I really enjoyed Alosa as a character. This was by far the best element of the book for me. The plot is really exciting and comforting being the traditional quest to be the first to the map and thus the treasure. But the palpable tension that sizzles between Riden and Alosa has me begging (I was going to say “gasping” but I fear that makes me sound invested in this in a weird way . . . ANYWAY) for book two!!

The characters are just fun! I loved how varying the cast of pirates was upon Riden’s ship and the contrast between good-hearted Riden and his moody, broody brother Daxton (Daxon? I’ve already forgotten dangit).

Alosa holds her own against a ship of sex-deprived men SO WELL. Not once did I think, huh what a cop out that she wriggled her way out of that one. Nor is Alosa masculine or lacking feminine elements to make her less likely a target of ill-intentioned men. She is simply a strong, independent woman who won’t take no shit from no men.

This, I admired. Alosa is beautiful and attractive and also fights like a badass. She knows the right moves to make to attract the attention she wants and she also knows how to fight off a men with bad intentions. Her safety is hard-won and totally fair but I also loved that Levenseller didn’t paint her as a fair maiden who would faint at the sight of the male anatomy. Levenseller stands nose to nose with the reality of life and all the desires it brings with no shame or fear.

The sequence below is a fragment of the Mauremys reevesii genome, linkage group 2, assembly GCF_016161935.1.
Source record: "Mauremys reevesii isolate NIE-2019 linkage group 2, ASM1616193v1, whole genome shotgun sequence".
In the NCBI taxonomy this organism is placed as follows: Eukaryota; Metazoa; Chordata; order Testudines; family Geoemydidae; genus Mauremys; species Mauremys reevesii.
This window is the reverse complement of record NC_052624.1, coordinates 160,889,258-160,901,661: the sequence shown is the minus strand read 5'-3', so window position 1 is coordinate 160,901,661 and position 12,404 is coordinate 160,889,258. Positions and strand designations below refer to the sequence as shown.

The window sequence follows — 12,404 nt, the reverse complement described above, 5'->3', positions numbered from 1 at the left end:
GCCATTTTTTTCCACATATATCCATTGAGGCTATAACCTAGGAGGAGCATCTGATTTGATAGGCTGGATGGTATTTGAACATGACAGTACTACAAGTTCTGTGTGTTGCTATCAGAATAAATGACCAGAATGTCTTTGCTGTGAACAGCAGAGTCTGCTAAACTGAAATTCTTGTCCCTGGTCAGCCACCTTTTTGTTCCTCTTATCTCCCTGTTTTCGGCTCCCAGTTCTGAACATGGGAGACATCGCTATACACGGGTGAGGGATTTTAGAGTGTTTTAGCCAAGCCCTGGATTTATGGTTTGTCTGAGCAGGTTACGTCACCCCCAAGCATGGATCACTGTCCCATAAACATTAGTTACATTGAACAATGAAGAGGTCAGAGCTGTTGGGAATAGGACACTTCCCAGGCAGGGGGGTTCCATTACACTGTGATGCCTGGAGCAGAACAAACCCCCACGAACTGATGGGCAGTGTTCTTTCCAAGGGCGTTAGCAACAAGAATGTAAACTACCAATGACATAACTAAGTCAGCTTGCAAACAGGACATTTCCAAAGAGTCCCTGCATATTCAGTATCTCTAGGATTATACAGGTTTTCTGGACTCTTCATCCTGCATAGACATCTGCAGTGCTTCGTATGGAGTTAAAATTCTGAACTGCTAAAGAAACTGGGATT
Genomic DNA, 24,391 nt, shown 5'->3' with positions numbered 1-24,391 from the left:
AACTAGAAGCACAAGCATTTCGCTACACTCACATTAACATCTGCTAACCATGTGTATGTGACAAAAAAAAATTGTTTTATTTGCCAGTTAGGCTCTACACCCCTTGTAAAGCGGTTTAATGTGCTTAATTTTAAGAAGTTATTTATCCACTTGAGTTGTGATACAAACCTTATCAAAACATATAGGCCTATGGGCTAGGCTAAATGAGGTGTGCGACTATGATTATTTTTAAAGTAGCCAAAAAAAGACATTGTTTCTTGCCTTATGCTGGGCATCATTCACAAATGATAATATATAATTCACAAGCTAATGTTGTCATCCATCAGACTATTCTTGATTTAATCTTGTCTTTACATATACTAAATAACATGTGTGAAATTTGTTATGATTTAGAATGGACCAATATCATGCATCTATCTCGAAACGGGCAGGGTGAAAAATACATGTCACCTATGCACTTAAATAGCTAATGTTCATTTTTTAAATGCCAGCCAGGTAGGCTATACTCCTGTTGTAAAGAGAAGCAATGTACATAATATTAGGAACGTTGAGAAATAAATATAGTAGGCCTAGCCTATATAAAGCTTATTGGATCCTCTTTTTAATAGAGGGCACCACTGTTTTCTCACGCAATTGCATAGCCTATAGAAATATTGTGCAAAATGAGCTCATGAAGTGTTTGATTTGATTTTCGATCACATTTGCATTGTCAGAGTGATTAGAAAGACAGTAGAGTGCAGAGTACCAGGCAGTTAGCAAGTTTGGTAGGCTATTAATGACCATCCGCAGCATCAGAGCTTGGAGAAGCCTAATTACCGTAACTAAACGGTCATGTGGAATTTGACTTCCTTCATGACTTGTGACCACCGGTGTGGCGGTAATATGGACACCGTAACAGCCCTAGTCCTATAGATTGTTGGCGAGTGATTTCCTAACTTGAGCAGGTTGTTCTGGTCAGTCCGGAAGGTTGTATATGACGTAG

Obviously the pirating in this book is so good. We have all the stereotypes you could want and they’re all done in ways that are enjoyable to read and don’t make you roll your eyes. Well, I didn’t roll mine but maybe you’re more cynical than I am and harder to please. I am but a humble, pirate-loving gal.

I loved that 90% of this story is also set on a ship. There is something so tangibly atmospheric about a pirate ship. You just know how it would feel, smell and be like without necessarily ever having been on a ship yourself. It’s one of those things we are all intimately familiar with thanks to Jack Sparrow and crave more of because pirate ships are FUN and there is so much mischief to be had. Why would you not take advantage of that and set the whole story there?!?

One of the really fun parts about the pirate side of things is how this challenges Alosa to be very inventive with her tactics. What do I mean by that? When she’s trying to seek answers or sneak about the ship in search of this missing map fragment, she has to take into account the suspicious nature of pirates and the extra element of danger. You’ll find when you read the book that there is this added level of spicy flavour to the plot that thickens it into the best soup you’ve ever had (too many analogies? I agree).


BRILLIANT. BRILLIANT. BRILLIANT. One of the best fantasy/adventure/pirate stories I’ve read in a long time. I fear that Levenseller has ruined me for ever enjoying another pirate story again. Please, sign me up to read ALL of Levenseller’s future books because clearly, the woman can write. This is not to be missed so make sure you get a copy and join in on the fun!!!! Like I said: RIDEN, people.

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Happy reading!

~~ Kirstie ~~


4 thoughts on “Red-Heads and Pirates in Daughter of the Pirate King | Spoiler-Free Review